As Margaret Brown says, Bede attributed the Easter festival to Eostre and as far as the name is concerned she was correct. However, both the spring and autumn equinoxes, like the solstices, have been seen as times for celebration since the days of the early humans.
The Greek pagans, certainly from the time of Pythagoras, some 700 years before Jesus, celebrated the death and resurrection of their god-man in their passion plays, performed at the spring equinox, just as they celebrated his miraculous birth from a virgin at the winter solstice.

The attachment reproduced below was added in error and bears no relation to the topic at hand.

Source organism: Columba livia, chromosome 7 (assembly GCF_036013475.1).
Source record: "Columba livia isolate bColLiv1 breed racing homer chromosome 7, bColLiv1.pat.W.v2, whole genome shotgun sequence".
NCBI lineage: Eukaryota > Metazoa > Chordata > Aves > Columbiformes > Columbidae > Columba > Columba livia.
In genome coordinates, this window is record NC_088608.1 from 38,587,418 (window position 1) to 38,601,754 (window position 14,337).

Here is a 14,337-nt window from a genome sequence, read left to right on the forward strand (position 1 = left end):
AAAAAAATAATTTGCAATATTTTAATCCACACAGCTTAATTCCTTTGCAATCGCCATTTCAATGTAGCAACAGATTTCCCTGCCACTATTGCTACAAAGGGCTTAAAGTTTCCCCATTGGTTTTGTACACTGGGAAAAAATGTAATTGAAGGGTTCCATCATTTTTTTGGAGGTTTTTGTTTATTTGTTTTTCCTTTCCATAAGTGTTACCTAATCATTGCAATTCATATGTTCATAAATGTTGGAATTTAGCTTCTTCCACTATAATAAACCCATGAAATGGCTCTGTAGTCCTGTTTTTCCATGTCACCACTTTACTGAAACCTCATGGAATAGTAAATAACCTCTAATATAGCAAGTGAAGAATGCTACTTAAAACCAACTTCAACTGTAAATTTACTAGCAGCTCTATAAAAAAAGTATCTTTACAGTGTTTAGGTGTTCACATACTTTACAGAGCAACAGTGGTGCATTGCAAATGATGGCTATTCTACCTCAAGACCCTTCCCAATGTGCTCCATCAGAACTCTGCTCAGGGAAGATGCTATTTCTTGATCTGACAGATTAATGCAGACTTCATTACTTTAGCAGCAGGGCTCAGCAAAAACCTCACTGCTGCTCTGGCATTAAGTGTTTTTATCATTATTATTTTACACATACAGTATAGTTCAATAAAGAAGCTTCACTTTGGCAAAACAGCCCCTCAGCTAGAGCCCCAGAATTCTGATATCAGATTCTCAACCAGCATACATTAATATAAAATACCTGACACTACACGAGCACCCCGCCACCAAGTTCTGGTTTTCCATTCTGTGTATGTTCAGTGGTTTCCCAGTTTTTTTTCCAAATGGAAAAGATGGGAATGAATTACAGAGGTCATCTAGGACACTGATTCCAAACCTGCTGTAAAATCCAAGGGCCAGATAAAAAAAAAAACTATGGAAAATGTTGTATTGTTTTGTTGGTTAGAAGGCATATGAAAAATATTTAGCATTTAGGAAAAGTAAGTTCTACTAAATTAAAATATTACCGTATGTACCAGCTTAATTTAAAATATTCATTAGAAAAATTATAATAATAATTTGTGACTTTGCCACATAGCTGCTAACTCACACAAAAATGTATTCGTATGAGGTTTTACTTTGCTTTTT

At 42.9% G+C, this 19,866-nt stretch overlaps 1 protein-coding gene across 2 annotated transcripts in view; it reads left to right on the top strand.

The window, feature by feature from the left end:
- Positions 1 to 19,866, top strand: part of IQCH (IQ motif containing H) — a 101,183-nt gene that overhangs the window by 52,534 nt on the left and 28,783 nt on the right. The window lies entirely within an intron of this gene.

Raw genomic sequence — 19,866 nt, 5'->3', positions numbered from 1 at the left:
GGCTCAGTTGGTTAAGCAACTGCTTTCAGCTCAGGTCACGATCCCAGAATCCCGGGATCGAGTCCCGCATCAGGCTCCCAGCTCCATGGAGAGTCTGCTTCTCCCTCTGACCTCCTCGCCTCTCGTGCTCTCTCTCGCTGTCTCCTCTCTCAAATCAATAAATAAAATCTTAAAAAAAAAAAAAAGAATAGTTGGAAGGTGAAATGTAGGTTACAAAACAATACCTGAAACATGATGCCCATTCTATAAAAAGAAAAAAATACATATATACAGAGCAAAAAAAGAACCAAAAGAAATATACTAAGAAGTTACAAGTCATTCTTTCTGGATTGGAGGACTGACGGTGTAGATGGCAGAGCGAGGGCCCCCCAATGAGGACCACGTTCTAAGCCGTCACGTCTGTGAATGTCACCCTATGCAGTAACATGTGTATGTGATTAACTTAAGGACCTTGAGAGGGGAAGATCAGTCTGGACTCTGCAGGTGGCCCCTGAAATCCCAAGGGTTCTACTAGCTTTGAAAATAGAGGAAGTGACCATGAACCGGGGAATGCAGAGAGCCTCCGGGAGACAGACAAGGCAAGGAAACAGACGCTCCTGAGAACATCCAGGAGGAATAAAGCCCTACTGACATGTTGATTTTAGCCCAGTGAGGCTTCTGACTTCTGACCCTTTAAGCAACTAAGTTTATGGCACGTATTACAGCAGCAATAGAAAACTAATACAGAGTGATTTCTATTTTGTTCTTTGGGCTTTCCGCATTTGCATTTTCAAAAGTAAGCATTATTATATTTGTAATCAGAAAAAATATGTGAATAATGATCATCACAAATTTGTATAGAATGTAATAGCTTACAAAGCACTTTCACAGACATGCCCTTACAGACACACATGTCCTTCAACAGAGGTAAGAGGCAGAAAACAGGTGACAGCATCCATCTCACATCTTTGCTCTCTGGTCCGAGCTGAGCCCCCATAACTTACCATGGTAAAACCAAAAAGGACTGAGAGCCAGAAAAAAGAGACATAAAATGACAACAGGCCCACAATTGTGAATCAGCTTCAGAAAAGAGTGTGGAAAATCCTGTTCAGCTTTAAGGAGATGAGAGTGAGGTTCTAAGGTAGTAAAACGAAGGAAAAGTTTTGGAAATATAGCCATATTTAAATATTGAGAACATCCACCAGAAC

Pythagoras, who was a great teacher of religion, although he is mainly thought of today as a mathematician, coined the term philosopher, seeker of knowledge, for himself and his mathematical studies were part of the search for knowledge, especially concerning the earth and mankind. Both he and the philosophers who followed him, as well as many early Christians, saw the death and resurrection in the mystery plays as allegories. It was only the ‘uninitiated’ who believed in a literal, historical happening.
Modern philosophers would find the Sunday Times newspaper’s best seller The Jesus Mysteries very enlightening.